'The agreement or compromise by this rule is intended to put an end to the whole litigation by an amicable settlement to the party's own free will and consent; it is not intended either to sow the seeds of fresh litigation or to leave the contentions raised by the parties to a further suit; undoubtedly in the latter event the object of the rule to put an end to the litigation by passing a decree in terms of agreement or compromise would stand frustrated.'
11. Learned counsel for the non-petitioners have placed reliance in B.D. Mohan Rao v. Co-operative Industries Estates (Ltd.), AIR 1975 AP 308 wherein Their Lordships have observed as under (at page 309):
'The recording of compromise is not purely a formal matter, but a question of substance under Order 23, Rule 3 the Court has to find out if there is any agreement between the parties for compromise.'
12. The learned counsel for the non-petitioners have further placed reliance on Smt. Sumitra Devi Agarwalla v. Sm. Sulekaha Kundu, AIR 1976 Cal 196 wherein it has been held that (paras 8, 9, and 10) :
'The term 'lawful agreement' in Order 23, Rule 3 does not include within it an agreement which is vitiated by fraud, undue influence or coercion........ In order to consider whether ornot an agreement has been reached between the parties, the Court will of necessity embark upon an enquiry as to the allegations of a party that his consent to an agreement or his signature on the document containing the terms has been obtained by fraud, undue influence or coercion.'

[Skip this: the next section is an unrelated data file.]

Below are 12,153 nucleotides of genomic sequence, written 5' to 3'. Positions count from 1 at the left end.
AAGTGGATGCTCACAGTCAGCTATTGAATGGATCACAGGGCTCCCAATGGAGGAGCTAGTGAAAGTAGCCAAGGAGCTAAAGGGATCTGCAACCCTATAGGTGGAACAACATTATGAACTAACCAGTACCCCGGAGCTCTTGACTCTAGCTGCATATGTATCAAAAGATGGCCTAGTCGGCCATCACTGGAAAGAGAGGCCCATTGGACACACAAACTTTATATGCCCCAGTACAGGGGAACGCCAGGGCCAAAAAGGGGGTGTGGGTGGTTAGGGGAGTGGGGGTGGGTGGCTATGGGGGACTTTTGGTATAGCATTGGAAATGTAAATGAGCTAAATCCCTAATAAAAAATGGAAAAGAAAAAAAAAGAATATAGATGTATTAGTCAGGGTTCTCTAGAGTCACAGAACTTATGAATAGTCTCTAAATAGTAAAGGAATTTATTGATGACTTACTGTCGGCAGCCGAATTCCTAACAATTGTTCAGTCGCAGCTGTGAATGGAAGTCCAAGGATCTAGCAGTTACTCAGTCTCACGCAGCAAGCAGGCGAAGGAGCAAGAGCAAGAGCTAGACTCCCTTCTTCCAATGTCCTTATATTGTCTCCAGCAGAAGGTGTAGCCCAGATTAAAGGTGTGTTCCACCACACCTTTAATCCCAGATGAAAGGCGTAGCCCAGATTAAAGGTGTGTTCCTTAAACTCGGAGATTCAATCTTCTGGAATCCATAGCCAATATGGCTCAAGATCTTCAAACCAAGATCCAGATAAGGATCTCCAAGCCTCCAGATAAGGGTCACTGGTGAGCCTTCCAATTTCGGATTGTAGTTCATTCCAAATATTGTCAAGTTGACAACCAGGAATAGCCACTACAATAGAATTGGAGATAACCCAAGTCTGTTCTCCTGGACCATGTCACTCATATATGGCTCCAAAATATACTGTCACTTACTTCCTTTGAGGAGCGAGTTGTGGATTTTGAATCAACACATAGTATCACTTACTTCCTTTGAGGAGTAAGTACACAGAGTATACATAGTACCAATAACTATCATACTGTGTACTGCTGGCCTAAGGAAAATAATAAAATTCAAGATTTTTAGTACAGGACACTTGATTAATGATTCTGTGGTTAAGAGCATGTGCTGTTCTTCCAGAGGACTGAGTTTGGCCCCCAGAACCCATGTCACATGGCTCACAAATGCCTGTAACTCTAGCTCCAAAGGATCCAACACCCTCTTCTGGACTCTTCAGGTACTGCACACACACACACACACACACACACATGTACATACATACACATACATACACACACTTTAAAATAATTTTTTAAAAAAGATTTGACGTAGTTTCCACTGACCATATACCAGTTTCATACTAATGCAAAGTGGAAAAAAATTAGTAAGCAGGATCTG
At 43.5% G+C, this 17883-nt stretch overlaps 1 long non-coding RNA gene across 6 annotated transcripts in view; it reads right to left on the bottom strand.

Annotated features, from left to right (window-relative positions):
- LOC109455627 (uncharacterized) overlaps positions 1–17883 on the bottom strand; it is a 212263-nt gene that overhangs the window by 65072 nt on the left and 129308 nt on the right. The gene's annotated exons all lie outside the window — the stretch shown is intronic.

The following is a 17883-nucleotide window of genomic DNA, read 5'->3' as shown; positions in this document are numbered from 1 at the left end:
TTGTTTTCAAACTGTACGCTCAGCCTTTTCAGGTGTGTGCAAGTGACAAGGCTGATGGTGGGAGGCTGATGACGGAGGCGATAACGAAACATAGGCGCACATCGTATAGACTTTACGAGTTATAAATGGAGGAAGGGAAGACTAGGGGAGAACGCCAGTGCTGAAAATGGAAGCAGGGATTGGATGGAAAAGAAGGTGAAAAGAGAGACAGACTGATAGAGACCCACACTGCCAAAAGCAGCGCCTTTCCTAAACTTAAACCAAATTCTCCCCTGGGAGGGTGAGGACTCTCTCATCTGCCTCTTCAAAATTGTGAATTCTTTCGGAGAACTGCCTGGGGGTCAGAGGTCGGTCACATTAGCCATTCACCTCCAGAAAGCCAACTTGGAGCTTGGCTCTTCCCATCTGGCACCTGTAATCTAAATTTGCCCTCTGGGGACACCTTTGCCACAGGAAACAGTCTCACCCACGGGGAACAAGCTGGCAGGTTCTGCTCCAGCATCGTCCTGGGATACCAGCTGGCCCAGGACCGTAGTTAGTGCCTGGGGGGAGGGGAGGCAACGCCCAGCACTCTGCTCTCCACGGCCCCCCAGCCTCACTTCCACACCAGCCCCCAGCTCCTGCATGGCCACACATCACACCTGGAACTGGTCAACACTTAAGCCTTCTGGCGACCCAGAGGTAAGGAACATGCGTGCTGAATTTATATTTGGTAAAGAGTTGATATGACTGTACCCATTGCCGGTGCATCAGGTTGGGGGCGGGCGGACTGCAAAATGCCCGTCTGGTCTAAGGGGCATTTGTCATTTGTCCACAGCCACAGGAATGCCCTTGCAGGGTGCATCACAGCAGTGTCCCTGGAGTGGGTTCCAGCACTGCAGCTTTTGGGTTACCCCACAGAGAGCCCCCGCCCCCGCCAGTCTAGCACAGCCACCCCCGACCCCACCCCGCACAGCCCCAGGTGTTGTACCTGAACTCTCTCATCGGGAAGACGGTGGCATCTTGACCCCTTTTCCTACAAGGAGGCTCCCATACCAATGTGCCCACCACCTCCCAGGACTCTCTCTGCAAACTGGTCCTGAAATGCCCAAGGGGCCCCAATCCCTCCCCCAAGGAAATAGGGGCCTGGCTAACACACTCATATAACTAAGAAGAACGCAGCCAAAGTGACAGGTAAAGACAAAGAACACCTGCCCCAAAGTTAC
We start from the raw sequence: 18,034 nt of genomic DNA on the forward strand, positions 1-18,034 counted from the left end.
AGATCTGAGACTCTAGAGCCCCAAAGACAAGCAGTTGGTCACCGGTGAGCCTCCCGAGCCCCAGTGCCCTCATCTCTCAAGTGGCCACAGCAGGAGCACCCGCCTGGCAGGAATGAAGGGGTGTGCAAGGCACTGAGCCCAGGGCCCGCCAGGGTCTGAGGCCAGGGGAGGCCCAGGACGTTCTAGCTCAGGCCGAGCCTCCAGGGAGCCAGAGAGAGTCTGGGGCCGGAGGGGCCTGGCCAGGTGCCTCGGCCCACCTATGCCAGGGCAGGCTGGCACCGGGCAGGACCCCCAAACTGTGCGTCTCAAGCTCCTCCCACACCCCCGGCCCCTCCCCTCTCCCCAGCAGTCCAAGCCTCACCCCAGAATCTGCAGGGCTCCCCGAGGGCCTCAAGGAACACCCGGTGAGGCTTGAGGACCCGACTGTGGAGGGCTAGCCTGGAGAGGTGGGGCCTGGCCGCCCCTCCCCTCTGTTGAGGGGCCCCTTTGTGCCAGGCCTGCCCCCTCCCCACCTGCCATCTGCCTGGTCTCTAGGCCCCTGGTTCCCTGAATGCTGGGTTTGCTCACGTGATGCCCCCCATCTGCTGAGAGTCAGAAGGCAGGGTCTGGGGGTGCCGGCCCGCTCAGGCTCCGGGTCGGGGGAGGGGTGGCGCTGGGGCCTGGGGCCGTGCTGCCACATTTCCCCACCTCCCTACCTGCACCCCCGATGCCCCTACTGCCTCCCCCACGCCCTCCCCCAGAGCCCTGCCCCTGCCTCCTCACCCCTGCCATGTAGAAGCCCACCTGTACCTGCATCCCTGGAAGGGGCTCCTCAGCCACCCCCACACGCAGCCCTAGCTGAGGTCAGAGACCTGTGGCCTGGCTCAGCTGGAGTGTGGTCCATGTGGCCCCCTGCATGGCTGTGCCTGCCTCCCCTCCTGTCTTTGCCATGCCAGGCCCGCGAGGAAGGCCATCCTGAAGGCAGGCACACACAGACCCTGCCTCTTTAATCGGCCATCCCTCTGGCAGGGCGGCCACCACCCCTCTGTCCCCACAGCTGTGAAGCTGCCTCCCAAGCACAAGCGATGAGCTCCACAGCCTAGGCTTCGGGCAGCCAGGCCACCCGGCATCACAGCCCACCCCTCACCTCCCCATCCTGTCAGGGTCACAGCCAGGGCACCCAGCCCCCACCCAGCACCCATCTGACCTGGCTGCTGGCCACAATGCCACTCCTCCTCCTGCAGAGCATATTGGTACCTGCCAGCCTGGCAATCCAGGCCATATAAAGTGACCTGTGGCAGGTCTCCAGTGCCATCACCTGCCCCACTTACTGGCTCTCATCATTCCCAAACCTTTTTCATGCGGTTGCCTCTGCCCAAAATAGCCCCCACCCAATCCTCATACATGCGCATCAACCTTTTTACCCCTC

13. The learned counsel for the non-petitioners have placed reliance in Gurpreet Singh v. Chatur Bhuj Goel, AIR 1988 SC400 where Their Lordships have held that (at page 403):
'Under Rule 3 as it now stands, when a claim in suit has been adjusted wholly or in part by any lawful agreement or compromise, the compromise must be in writing and signed by the parties and there must be a completed agreement between them.'
14. This authority was relied in Budha Lal v. Sri Ram Chand, AIR 1992 All 360. Relying on these authorities the submission is, that looking to the evidence on record it cannot be held that so-called compromise was agreed upon without undue influence or misrepresentation. The compromise was never read over to the defendants and they came to know only when it was presented by them to the reader and, therefore, they were perfectly justified in residing from the same and no decree can be passed in terms thereof.